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Sturgeon demands indyref2 and billions in investment as price for SNP’s support

The First Minister insisted her party could hold the balance of power at Westminster after the General Election.

First Minister Nicola Sturgeon has launched the SNP’s General Election manifesto (Jane Barlow/PA)
First Minister Nicola Sturgeon has launched the SNP’s General Election manifesto (Jane Barlow/PA)

By Katrine Bussey, PA Scotland Political Editor

Nicola Sturgeon insisted there is “every chance” the SNP will hold the balance of power at Westminster after the General Election, as she set out billions of pounds worth of demands as the price for her party’s support.

The First Minister has already made clear she will insist on the right to hold a second vote on Scottish independence as part of her party’s conditions.

But as she launched her party’s manifesto in Glasgow on Wednesday, she also demanded extra cash for the NHS and an end to austerity.

Ms Sturgeon wants NHS spending south of the border to grow so it is at the same level as in Scotland, where it is currently £136 per person higher.

With additional spending in England resulting in more cash coming to Holyrood under the Barnett formula – which is used to determine spending across the parts of the UK – the SNP calculates the NHS budget in Scotland would rise to more than £17 billion by 2024-25.

The SNP leader went on to demand the next UK government also “makes right” the cuts she said Scotland has suffered, if it wants her party’s support.

These amount to £13.9 billion over the “decade of austerity”, she claimed, adding: “That is how much investment in our communities and public services Scotland has lost.

“That must be put right. Parties seeking our support must be prepared to set out how they would repair the damage of a decade of austerity and put back the money that has been lost.”

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Ms Sturgeon took aim at Boris Johnson and Jeremy Corbyn (Jane Barlow/PA)

In addition, SNP MPs at Westminster would push for more powers to be devolved to Holyrood, including over drugs laws and employment rights, as well as the scrapping of “immoral” Trident nuclear weapons, which are currently housed on the Clyde.

While the First Minister said she is open to forming a “progressive alliance” after December 12, she was clear her party will not help put Boris Johnson and his Conservatives into power.

She branded the PM “dangerous and unfit for office” as she declared: “Unlike the Liberal Democrats, the SNP will never, ever help the Tories into government, but we will be prepared to talk to other parties about forming a progressive alliance.”

Although she said the SNP would be prepared to have talks with Labour leader Jeremy Corbyn on such an alliance, she accused him of a “woeful lack of leadership” on Brexit, after he said he would adopt a position of neutrality in a second EU referendum.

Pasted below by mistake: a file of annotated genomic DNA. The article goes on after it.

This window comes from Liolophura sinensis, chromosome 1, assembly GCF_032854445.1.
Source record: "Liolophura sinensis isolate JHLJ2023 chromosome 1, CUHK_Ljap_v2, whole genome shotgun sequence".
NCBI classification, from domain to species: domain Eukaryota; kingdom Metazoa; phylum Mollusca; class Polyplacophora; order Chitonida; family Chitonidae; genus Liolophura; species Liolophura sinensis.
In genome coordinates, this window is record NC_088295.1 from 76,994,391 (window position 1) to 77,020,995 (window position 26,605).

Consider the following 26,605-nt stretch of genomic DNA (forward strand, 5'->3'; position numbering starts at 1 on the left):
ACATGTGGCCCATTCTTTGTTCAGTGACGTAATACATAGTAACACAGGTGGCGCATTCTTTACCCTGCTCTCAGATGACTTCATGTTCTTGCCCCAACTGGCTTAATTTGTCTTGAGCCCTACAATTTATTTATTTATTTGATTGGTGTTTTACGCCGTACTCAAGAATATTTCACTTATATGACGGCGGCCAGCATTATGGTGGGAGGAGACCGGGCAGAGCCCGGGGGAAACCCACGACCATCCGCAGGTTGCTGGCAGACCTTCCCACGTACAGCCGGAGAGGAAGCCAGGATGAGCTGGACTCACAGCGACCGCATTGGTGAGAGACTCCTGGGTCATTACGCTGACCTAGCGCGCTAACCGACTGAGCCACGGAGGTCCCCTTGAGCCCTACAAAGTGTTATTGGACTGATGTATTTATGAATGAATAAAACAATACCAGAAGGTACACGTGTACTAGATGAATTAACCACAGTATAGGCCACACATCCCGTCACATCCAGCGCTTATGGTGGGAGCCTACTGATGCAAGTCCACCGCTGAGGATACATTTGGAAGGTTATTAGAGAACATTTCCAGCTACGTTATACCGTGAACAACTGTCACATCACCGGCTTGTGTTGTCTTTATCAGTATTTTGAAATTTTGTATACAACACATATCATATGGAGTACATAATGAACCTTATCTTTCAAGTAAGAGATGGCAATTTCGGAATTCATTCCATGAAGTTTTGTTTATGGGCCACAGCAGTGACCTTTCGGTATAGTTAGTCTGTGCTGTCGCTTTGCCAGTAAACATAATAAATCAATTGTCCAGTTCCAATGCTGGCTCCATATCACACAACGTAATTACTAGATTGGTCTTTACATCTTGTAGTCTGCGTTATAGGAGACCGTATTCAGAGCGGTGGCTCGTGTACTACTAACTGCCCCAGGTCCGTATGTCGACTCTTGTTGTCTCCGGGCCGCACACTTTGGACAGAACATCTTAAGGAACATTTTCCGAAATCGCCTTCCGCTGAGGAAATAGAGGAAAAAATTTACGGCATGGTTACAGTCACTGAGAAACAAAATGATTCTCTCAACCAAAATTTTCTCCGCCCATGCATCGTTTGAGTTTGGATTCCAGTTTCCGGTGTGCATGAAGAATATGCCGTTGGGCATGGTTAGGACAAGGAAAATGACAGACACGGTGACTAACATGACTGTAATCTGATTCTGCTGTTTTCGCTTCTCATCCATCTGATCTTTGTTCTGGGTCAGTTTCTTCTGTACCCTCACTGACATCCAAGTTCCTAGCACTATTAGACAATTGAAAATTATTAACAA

Arguing voters have a choice “between the devil and the deep blue sea” over who the next prime minister will be, she was also clear: “It is time to take Scotland’s future into Scotland’s hands.”

Ms Sturgeon said: “People are becoming increasingly sick of hearing Jeremy Corbyn and Boris Johnson talking about not allowing Scottish people to choose their own future.

“I’ve got news for them: it’s not up to you.

“It is a decision for the people of Scotland and the Scottish Parliament. The democratically-elected Scottish Parliament has agreed the people should be given a choice over their future. An unelected Tory Westminster government has no right to overturn that decision.

“So an SNP victory in this election would be a clear instruction from the people of Scotland to respect Scottish democracy.

“There must be no Westminster veto over the right of the people of Scotland to decide their own future.

“And the SNP’s message to any Westminster party seeking our support is this – if you cannot support this most fundamental of democratic principles, the SNP cannot and will not support you.”

Scottish Conservative leader Jackson Carlaw said the First Minister had “confirmed that every vote she wins in this election, she’ll take as a mandate for another independence referendum”.

He added: “It could not be clearer therefore that every voter who wants to stop Nicola Sturgeon taking us back to another referendum, perhaps within a year, needs to lend their vote to the Scottish Conservatives. That is the only realistic option.”

He also questioned Ms Sturgeon’s willingness to do a deal with Mr Corbyn, despite her concerns about how he has tackled anti-Semitism within the Labour Party.

Mr Carlaw said: “Despite saying she shares the deep concerns about Jeremy Corbyn’s failure to act on anti-Semitism, Nicola Sturgeon has made clear she will still prop him up in Number 10. In effect, she is turning a deaf ear.

“The only conclusion that can be reached is that Nicola Sturgeon is prepared to ignore everything about Mr Corbyn because he offers the only thing she really wants – a second referendum on independence.”

Scottish Labour deputy leader Lesley Laird said: “If anyone was under any illusion that the SNP were a progressive party, today’s launch in Glasgow will have opened their eyes to the truth.

“The spectacle of Nicola Sturgeon threatening a potential Corbyn-led Labour government with the prospect of yet another Tory government if it does not bow to her demands demonstrates yet again that the SNP’s priority is separatism, not socialism.”

Scottish Liberal Democrat General Election chair Alex Cole-Hamilton said: “Nicola Sturgeon has learned nothing from Brexit. Breaking up is hard to do. This manifesto is a recipe for chaos and uncertainty.”

PA

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